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Types of Earthquake

by Swati


  • There are two main types of earthquakes: natural and man-made. 
  • There are many different subtypes of earthquakes: tectonic, volcanic, collapse and explosion. Naturally occurring (tectonic) earthquakes occur along tectonic plate lines (fault lines) while man-made earthquakes are always related to explosions exploded  by man.
  • Types of earthquakes are as follows:
  1. Tectonic earthquake
  2. Volcanic earthquake
  3. Collapso earthquake
  4. Explosion earthquake
  5. Reservoir induced earthquake

1. Tectonic earthquake:

  • The earth’s crust consists of loose broken fragments of lands known as the tectonic plates. 
  • These tectonic plates have the ability to slowly and gradually move.
  • Now, these plates can move away from each other, towards each other, can collide or can slide past each other.
  • When the two tectonic plates slide over each other a huge tremor takes place, and that’s how a tectonic earthquake occurs.
  • Tectonic earthquake are the most common type of earthquake. It may be of small or of extremely high magnitude. 
  • Most of the mass destruction caused by an earthquake over the history is due to the tectonic earthquake.
  • The tremors caused by tectonic earthquake0 are mostly severe and if they are of high magnitude, they can completely destroy a whole city within seconds.

2. Volcanic earthquake:

  • Volcanic earthquake are comparatively less common. than the tectonic earthquake and usually occur either before or after a volcanic eruption.
  • There are two types of volcanic earthquakes: Volcano tectonic earthquake and Long period volcanic earthquakes.
  • The volcanic tectonic earthquake occur usually after a volcanic activity has taken place. 
  • The magma that erupts during an earthquake leaves a space, to fill the space left by the magma the rocks move towards the space to fill it in, causing severe earthquakes.
  • Most of the times after the release of lava, the lava falls on its vent blocking it, and not letting the pressure release. 
  • The retained pressure does not stay for long; it releases with a huge explosion.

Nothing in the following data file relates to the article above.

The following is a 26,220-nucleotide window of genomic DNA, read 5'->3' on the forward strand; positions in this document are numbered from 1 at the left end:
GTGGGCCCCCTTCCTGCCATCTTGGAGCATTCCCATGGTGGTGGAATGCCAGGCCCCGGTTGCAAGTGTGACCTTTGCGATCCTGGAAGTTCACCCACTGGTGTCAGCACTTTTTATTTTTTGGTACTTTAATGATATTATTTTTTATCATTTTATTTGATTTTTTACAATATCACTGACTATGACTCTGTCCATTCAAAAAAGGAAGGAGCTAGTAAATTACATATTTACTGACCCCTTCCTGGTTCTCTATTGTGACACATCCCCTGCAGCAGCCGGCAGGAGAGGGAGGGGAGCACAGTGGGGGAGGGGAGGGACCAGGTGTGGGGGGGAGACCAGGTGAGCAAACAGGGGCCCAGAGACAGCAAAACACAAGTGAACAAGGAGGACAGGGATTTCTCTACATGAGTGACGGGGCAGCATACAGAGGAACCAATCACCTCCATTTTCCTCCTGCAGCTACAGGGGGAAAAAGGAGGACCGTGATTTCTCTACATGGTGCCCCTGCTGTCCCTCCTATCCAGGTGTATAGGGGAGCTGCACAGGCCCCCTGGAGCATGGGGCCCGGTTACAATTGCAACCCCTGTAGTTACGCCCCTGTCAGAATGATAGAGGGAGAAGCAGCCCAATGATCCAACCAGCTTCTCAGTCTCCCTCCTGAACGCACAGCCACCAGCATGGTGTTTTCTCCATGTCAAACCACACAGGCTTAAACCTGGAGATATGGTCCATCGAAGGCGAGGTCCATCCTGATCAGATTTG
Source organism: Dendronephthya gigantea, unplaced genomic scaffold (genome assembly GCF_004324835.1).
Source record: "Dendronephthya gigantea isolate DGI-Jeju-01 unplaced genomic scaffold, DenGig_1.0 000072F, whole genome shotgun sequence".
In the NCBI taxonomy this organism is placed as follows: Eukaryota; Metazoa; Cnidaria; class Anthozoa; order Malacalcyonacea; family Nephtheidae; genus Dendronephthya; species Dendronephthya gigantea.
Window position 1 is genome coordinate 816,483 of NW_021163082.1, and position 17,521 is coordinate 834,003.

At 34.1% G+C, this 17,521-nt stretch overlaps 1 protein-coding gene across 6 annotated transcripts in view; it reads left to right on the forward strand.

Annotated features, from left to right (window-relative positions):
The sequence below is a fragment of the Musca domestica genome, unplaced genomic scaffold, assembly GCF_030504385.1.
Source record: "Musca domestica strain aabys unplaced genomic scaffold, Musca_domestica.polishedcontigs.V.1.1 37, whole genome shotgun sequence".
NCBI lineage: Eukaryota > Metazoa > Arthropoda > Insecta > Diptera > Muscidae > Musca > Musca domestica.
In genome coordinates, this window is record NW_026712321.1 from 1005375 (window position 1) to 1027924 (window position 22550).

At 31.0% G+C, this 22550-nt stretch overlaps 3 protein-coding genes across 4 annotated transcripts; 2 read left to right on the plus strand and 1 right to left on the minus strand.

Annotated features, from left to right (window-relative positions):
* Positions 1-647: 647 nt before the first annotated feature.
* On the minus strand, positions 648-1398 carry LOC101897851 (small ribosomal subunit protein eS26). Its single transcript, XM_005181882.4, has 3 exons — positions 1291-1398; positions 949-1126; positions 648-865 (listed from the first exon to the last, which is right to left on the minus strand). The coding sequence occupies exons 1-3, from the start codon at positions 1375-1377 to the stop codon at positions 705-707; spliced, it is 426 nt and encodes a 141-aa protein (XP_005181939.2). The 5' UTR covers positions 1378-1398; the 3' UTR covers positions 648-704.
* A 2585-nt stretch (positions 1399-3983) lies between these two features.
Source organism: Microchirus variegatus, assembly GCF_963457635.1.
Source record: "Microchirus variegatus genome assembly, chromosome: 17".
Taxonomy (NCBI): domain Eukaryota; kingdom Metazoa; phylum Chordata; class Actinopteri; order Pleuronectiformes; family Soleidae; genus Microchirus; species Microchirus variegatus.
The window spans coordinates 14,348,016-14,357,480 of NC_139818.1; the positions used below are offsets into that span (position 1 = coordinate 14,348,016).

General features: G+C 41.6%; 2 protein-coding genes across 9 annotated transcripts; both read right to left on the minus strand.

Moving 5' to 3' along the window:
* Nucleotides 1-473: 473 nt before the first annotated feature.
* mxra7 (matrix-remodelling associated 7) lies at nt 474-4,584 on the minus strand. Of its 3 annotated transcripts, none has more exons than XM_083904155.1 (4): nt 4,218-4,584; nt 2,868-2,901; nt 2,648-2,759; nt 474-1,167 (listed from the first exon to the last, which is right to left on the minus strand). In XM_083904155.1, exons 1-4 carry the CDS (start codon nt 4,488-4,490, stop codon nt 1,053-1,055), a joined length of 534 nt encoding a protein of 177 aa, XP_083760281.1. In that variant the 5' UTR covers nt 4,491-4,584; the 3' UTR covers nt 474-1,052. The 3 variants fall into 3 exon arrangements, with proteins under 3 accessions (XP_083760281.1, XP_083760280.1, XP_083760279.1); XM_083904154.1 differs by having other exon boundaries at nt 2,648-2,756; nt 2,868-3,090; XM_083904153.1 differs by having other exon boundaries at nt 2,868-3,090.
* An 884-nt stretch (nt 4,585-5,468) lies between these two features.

• The explosion causes a severe earthquake, mostly of extremely high magnitude.

3. Collapse earthquake:

  • Collapse earthquakes are small earthquakes occurring in regions of underground caverns and mines.
  • The immediate cause of ground shaking is the collapse of the roof of the mine or cavern. 
  • An often- observed variation of this phenomenon is the so called “mine burst”.
  • This happens when the induced stress around the mine working because large masses of rock to fly off the mine face explosively, producing seismic waves. 
  • Collapse earthquakes are also produced by massive land-sliding.

4. Explosion earthquakes:

  • The explosion earthquakes are caused due to the nuclear explosions.
  • These man induced earthquakes are one of the biggest side effects of the modern nuclear war.
  • In the 1930s during the American nuclear tests many small villages and towns suffered through such tremors,many of them were completely destroyed due to this heinous act.
  • When a nuclear device is detonated in a borehole underground, enormous nuclear energy is released. 
  • In millionths of a second, the pressure jumps thousands of times the pressure of the Earth’s atmosphere and the temperature increases by millions of degrees. 
  • The surrounding rock is vaporised, creating a spherical cavity many metres in diameter.
  • Some underground nuclear explosions have been large enough to send seismic waves throughout the Earth’s interior, waves with amplitudes equivalent to moderate sized earthquakes that have been recorded at distant seismographic stations.
  • Some explosions have produced waves that have shaken buildings in distant locations.

5. Reservoir induced earthquakes:

  • These earthquakes have been subject of study and some controversy.
  • Local seismicity increased significantly after the construction of Koyna dam. 
  • While the effect of weight of the impounded water is likely to be negligible at the depths of the induced seismic activity, an increase in pore water pressure that migrates as a pulse away from the reservoir after filling may have been sufficient to reduce the strength of the rock to the point where rupture could occur.

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